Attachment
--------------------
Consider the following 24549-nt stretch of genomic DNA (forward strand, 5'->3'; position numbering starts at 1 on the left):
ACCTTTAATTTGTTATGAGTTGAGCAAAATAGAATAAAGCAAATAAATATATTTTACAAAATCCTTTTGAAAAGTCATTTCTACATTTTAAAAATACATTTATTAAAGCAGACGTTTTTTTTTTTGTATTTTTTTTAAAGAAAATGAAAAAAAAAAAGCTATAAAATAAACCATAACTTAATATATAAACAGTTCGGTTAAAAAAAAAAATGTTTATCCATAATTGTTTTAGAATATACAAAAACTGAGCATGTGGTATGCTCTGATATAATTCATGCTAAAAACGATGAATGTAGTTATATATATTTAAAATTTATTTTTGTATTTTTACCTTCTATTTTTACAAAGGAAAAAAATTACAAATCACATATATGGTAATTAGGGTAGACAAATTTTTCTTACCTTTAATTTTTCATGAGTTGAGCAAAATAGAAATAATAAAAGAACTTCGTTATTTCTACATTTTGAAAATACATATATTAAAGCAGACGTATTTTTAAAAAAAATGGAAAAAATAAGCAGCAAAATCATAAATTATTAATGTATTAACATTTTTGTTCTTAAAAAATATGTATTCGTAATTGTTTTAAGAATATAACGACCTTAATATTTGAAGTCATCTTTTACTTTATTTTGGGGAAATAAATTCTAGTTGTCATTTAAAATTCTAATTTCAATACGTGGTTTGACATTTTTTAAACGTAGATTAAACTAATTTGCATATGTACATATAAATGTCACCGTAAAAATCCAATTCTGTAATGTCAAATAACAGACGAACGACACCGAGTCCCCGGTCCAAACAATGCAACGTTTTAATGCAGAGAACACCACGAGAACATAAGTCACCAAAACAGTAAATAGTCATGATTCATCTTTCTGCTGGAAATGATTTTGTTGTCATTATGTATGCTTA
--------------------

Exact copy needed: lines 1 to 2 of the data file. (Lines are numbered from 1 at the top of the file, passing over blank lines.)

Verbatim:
Consider the following 24549-nt stretch of genomic DNA (forward strand, 5'->3'; position numbering starts at 1 on the left):
ACCTTTAATTTGTTATGAGTTGAGCAAAATAGAATAAAGCAAATAAATATATTTTACAAAATCCTTTTGAAAAGTCATTTCTACATTTTAAAAATACATTTATTAAAGCAGACGTTTTTTTTTTTGTATTTTTTTTAAAGAAAATGAAAAAAAAAAAGCTATAAAATAAACCATAACTTAATATATAAACAGTTCGGTTAAAAAAAAAAATGTTTATCCATAATTGTTTTAGAATATACAAAAACTGAGCATGTGGTATGCTCTGATATAATTCATGCTAAAAACGATGAATGTAGTTATATATATTTAAAATTTATTTTTGTATTTTTACCTTCTATTTTTACAAAGGAAAAAAATTACAAATCACATATATGGTAATTAGGGTAGACAAATTTTTCTTACCTTTAATTTTTCATGAGTTGAGCAAAATAGAAATAATAAAAGAACTTCGTTATTTCTACATTTTGAAAATACATATATTAAAGCAGACGTATTTTTAAAAAAAATGGAAAAAATAAGCAGCAAAATCATAAATTATTAATGTATTAACATTTTTGTTCTTAAAAAATATGTATTCGTAATTGTTTTAAGAATATAACGACCTTAATATTTGAAGTCATCTTTTACTTTATTTTGGGGAAATAAATTCTAGTTGTCATTTAAAATTCTAATTTCAATACGTGGTTTGACATTTTTTAAACGTAGATTAAACTAATTTGCATATGTACATATAAATGTCACCGTAAAAATCCAATTCTGTAATGTCAAATAACAGACGAACGACACCGAGTCCCCGGTCCAAACAATGCAACGTTTTAATGCAGAGAACACCACGAGAACATAAGTCACCAAAACAGTAAATAGTCATGATTCATCTTTCTGCTGGAAATGATTTTGTTGTCATTATGTATGCTTA